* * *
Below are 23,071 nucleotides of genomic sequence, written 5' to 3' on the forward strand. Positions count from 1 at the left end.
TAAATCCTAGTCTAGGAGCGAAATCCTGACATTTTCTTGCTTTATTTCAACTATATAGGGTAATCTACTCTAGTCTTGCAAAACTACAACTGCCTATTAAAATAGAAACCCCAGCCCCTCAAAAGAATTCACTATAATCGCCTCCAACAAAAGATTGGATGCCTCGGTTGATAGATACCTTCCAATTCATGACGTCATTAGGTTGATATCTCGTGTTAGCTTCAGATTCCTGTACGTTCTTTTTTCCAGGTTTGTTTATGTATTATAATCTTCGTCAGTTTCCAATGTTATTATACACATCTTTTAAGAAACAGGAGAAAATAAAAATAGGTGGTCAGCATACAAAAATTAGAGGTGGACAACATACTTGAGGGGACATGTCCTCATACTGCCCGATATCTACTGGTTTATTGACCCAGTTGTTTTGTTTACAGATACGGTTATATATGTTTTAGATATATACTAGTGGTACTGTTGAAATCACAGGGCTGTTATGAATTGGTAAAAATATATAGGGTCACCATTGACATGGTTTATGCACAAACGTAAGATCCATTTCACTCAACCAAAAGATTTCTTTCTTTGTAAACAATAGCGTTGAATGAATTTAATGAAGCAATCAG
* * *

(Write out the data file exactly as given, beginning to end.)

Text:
Below are 23,071 nucleotides of genomic sequence, written 5' to 3' on the forward strand. Positions count from 1 at the left end.
TAAATCCTAGTCTAGGAGCGAAATCCTGACATTTTCTTGCTTTATTTCAACTATATAGGGTAATCTACTCTAGTCTTGCAAAACTACAACTGCCTATTAAAATAGAAACCCCAGCCCCTCAAAAGAATTCACTATAATCGCCTCCAACAAAAGATTGGATGCCTCGGTTGATAGATACCTTCCAATTCATGACGTCATTAGGTTGATATCTCGTGTTAGCTTCAGATTCCTGTACGTTCTTTTTTCCAGGTTTGTTTATGTATTATAATCTTCGTCAGTTTCCAATGTTATTATACACATCTTTTAAGAAACAGGAGAAAATAAAAATAGGTGGTCAGCATACAAAAATTAGAGGTGGACAACATACTTGAGGGGACATGTCCTCATACTGCCCGATATCTACTGGTTTATTGACCCAGTTGTTTTGTTTACAGATACGGTTATATATGTTTTAGATATATACTAGTGGTACTGTTGAAATCACAGGGCTGTTATGAATTGGTAAAAATATATAGGGTCACCATTGACATGGTTTATGCACAAACGTAAGATCCATTTCACTCAACCAAAAGATTTCTTTCTTTGTAAACAATAGCGTTGAATGAATTTAATGAAGCAATCAG